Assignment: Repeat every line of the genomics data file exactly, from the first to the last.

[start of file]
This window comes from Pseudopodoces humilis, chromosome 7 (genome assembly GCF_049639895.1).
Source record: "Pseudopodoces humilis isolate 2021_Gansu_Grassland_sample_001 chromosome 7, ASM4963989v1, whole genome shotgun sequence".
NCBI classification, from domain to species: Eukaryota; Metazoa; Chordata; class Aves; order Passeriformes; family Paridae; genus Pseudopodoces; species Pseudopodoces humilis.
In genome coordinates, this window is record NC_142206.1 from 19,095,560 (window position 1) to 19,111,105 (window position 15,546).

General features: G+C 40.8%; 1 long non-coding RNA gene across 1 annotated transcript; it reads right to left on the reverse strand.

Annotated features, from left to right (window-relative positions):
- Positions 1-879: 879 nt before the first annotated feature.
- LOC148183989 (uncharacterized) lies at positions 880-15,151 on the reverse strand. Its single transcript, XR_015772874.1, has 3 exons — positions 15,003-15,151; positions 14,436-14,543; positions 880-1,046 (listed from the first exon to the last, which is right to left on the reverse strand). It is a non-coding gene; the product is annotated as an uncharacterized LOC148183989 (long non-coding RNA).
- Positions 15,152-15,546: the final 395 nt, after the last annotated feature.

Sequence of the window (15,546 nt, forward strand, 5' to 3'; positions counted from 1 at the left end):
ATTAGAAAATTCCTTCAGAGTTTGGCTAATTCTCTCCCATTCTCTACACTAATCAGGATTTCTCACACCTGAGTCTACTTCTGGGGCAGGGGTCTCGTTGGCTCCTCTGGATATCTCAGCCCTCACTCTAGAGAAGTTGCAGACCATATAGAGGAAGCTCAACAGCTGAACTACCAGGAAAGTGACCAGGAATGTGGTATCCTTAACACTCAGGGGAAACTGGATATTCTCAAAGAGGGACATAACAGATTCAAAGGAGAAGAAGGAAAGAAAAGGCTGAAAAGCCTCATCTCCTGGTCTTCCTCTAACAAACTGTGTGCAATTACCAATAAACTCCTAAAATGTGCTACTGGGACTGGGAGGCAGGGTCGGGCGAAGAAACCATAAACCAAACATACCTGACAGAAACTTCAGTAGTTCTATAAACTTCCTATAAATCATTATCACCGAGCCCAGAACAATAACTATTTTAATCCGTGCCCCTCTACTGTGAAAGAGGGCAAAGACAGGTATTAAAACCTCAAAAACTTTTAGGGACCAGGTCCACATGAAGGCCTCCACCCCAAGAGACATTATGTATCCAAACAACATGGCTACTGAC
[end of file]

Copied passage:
This window comes from Pseudopodoces humilis, chromosome 7 (genome assembly GCF_049639895.1).
Source record: "Pseudopodoces humilis isolate 2021_Gansu_Grassland_sample_001 chromosome 7, ASM4963989v1, whole genome shotgun sequence".
NCBI classification, from domain to species: Eukaryota; Metazoa; Chordata; class Aves; order Passeriformes; family Paridae; genus Pseudopodoces; species Pseudopodoces humilis.
In genome coordinates, this window is record NC_142206.1 from 19,095,560 (window position 1) to 19,111,105 (window position 15,546).

General features: G+C 40.8%; 1 long non-coding RNA gene across 1 annotated transcript; it reads right to left on the reverse strand.

Annotated features, from left to right (window-relative positions):
- Positions 1-879: 879 nt before the first annotated feature.
- LOC148183989 (uncharacterized) lies at positions 880-15,151 on the reverse strand. Its single transcript, XR_015772874.1, has 3 exons — positions 15,003-15,151; positions 14,436-14,543; positions 880-1,046 (listed from the first exon to the last, which is right to left on the reverse strand). It is a non-coding gene; the product is annotated as an uncharacterized LOC148183989 (long non-coding RNA).
- Positions 15,152-15,546: the final 395 nt, after the last annotated feature.

Sequence of the window (15,546 nt, forward strand, 5' to 3'; positions counted from 1 at the left end):
ATTAGAAAATTCCTTCAGAGTTTGGCTAATTCTCTCCCATTCTCTACACTAATCAGGATTTCTCACACCTGAGTCTACTTCTGGGGCAGGGGTCTCGTTGGCTCCTCTGGATATCTCAGCCCTCACTCTAGAGAAGTTGCAGACCATATAGAGGAAGCTCAACAGCTGAACTACCAGGAAAGTGACCAGGAATGTGGTATCCTTAACACTCAGGGGAAACTGGATATTCTCAAAGAGGGACATAACAGATTCAAAGGAGAAGAAGGAAAGAAAAGGCTGAAAAGCCTCATCTCCTGGTCTTCCTCTAACAAACTGTGTGCAATTACCAATAAACTCCTAAAATGTGCTACTGGGACTGGGAGGCAGGGTCGGGCGAAGAAACCATAAACCAAACATACCTGACAGAAACTTCAGTAGTTCTATAAACTTCCTATAAATCATTATCACCGAGCCCAGAACAATAACTATTTTAATCCGTGCCCCTCTACTGTGAAAGAGGGCAAAGACAGGTATTAAAACCTCAAAAACTTTTAGGGACCAGGTCCACATGAAGGCCTCCACCCCAAGAGACATTATGTATCCAAACAACATGGCTACTGAC